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Week Eight (Thurs, 3/17): Small Group Discussion


I. coursekeeping

most mid-semester evals focused on increased co-construction;
post your comments responsively this weekend;
talk more about what went on in this smaller group....

go around and tell one another about your papers (I have 5 left to comment on);
any general patterns about the usefulness/limitations of thinking evolutionarily beyond biology?
any comments about exploiting web resources?

II. turning to literature

What does the practice of science look like in this novel? (Is it recognizably the same activity Paul has been describing?)

"To look on a thing that had been true since the start of creation but never grasped until you made it euphoria...could match it....Science fit the very folds of Tom Kurton's brain....the goal of scientific exuberance ...was to replicate itself. And so his life... has spun out endless living forms... each a turbulent attempt to lay bare the order in things, and all of them variations most wonderful" (p. 46).
"'This whole thing is bogus. Nothing as complicated as feeling can possibly reduce to genetics ... this isn't good science'" (p. 159).

What does evolution look like in this novel?
"the secret of survival is forgetting. If evolution favored conscience, everything with a backbone would have hanged itself from the ceiling fan eons ago, and invertebrates would once again be running the place" (p. 20).

"Enhancement. Why shouldn't we make ourselves better than we are now? We're incomplete. Why leave something as fabulous as life up to chance?" (p. 21)

"we've been remaking ourselves for ten thousand years....We simply can't know our upper limits. All we can do is keep exploring them.... We are collaborators in creation" (p. 25).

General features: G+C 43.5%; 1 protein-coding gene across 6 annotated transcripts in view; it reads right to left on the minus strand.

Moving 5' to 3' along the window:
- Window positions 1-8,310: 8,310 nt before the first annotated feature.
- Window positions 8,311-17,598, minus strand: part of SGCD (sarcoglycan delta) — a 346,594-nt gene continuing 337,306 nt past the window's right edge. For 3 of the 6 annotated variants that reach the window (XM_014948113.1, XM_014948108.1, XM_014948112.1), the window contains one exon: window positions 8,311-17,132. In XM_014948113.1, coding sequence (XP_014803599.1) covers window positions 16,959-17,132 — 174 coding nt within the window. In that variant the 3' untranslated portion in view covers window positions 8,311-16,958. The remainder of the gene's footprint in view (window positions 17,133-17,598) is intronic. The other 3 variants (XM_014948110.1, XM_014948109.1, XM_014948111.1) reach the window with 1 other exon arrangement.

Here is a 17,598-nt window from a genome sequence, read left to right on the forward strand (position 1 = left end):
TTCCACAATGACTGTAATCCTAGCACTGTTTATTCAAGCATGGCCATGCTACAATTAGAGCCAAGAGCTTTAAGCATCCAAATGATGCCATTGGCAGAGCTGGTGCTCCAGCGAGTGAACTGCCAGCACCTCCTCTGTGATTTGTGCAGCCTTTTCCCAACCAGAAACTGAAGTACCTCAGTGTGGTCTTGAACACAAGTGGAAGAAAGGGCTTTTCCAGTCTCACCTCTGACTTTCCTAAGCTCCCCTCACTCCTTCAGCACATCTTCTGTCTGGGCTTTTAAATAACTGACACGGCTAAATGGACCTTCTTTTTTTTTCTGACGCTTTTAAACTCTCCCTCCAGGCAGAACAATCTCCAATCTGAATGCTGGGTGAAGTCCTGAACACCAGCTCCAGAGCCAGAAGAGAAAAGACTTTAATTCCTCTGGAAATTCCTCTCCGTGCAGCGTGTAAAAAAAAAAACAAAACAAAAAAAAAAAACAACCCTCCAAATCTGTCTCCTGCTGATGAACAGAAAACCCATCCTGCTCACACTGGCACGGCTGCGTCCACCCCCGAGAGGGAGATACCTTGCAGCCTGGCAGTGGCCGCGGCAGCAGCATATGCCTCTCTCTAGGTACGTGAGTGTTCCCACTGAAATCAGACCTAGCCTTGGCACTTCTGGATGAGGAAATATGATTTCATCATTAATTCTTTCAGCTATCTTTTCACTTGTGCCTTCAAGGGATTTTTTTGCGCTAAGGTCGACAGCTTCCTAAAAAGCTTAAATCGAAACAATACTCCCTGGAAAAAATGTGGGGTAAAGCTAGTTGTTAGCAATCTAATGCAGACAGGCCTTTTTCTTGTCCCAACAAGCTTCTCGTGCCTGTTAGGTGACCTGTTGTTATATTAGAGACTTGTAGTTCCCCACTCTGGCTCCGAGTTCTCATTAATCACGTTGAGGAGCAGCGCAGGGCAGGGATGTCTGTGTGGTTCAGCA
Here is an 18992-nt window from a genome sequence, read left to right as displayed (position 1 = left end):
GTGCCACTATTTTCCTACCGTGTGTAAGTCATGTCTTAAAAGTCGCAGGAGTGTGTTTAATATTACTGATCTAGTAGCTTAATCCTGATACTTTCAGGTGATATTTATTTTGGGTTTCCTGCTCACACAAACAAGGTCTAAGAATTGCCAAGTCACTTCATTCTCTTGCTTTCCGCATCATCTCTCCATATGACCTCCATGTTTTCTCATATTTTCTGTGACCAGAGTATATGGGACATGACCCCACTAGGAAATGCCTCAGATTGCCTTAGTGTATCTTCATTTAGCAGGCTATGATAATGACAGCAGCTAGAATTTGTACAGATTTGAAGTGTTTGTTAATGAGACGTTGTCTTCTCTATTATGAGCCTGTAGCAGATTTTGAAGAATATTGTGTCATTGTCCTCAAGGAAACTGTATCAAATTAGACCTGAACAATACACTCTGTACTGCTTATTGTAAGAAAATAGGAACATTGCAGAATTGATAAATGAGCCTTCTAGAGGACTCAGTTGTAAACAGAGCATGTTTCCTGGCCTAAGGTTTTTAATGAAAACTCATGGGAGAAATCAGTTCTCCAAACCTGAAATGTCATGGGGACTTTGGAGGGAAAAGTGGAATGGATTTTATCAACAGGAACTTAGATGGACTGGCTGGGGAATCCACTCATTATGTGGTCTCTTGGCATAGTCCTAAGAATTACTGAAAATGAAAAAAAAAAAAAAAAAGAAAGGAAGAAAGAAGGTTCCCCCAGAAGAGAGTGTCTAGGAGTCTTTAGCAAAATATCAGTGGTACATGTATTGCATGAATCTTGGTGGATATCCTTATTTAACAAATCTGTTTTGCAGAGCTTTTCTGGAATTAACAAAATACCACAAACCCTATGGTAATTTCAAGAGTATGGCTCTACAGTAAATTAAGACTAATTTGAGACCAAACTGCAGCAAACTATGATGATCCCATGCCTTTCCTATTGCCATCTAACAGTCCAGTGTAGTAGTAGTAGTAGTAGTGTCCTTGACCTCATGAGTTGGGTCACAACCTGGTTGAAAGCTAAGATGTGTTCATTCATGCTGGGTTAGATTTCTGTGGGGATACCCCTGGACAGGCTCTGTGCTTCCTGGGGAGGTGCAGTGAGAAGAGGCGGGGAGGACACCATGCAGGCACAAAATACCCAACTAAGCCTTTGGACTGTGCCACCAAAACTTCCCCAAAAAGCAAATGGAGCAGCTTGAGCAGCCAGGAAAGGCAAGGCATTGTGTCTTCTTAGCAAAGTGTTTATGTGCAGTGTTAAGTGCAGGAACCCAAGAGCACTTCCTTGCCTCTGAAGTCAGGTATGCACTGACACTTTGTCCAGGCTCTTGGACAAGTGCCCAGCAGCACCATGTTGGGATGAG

"the massive structural flaw in the way the brain processes delight. The machinery of gladness... is an evolutionary hangover.... Back on the savannah, stress kept us alive. Natural selection shaped us for productive discontent" (p. 43).

What is the relation, in this novel, between the "two cultures" of science and the humanities

"The novelist's argument... a story with no end or impediment is no story at all. Replace limits with unbounded appetite, and everything meaningful turns into nightmare."

[The scientist's response:] "genetic enhancement does force major reconsiderations, starting with the boundaries between justice and fate, the natural and the inevitable. 'But so did the capture of fire and the invention of agriculture'.... For most of human history, when existence was too short and bleak to mean anything, we needed stories to compensate. But now... it's time for art to lead us beyond noble stoicism" (pp. 149-151).

"The world's two camps of readers, split by inborn temperament, need two inimical things, and each has long ago decided to love or loathe this man according to those needs" (pp. 246-247).

Are you rooting for or against biotech researcher Thomas Kurton and his projects?